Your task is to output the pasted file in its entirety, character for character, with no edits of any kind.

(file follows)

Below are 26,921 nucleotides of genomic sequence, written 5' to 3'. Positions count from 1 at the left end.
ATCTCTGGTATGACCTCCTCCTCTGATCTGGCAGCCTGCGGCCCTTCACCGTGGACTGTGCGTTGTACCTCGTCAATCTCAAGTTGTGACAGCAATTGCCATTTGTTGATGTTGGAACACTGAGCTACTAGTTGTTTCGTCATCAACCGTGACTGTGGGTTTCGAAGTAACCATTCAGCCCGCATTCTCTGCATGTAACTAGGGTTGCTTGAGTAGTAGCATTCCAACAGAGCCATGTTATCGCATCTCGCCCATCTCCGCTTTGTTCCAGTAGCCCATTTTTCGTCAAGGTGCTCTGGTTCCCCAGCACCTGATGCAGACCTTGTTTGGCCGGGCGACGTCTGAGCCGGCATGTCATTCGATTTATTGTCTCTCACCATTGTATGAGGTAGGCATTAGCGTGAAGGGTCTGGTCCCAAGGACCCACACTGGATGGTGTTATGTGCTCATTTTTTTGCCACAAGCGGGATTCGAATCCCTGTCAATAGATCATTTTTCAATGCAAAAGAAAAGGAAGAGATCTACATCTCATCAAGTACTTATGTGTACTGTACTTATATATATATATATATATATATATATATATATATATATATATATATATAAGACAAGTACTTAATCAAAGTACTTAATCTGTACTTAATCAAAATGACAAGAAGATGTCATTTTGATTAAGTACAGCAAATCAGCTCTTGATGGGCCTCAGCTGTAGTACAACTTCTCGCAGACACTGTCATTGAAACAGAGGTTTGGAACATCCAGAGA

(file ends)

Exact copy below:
Below are 26,921 nucleotides of genomic sequence, written 5' to 3'. Positions count from 1 at the left end.
ATCTCTGGTATGACCTCCTCCTCTGATCTGGCAGCCTGCGGCCCTTCACCGTGGACTGTGCGTTGTACCTCGTCAATCTCAAGTTGTGACAGCAATTGCCATTTGTTGATGTTGGAACACTGAGCTACTAGTTGTTTCGTCATCAACCGTGACTGTGGGTTTCGAAGTAACCATTCAGCCCGCATTCTCTGCATGTAACTAGGGTTGCTTGAGTAGTAGCATTCCAACAGAGCCATGTTATCGCATCTCGCCCATCTCCGCTTTGTTCCAGTAGCCCATTTTTCGTCAAGGTGCTCTGGTTCCCCAGCACCTGATGCAGACCTTGTTTGGCCGGGCGACGTCTGAGCCGGCATGTCATTCGATTTATTGTCTCTCACCATTGTATGAGGTAGGCATTAGCGTGAAGGGTCTGGTCCCAAGGACCCACACTGGATGGTGTTATGTGCTCATTTTTTTGCCACAAGCGGGATTCGAATCCCTGTCAATAGATCATTTTTCAATGCAAAAGAAAAGGAAGAGATCTACATCTCATCAAGTACTTATGTGTACTGTACTTATATATATATATATATATATATATATATATATATATATATATATATATAAGACAAGTACTTAATCAAAGTACTTAATCTGTACTTAATCAAAATGACAAGAAGATGTCATTTTGATTAAGTACAGCAAATCAGCTCTTGATGGGCCTCAGCTGTAGTACAACTTCTCGCAGACACTGTCATTGAAACAGAGGTTTGGAACATCCAGAGA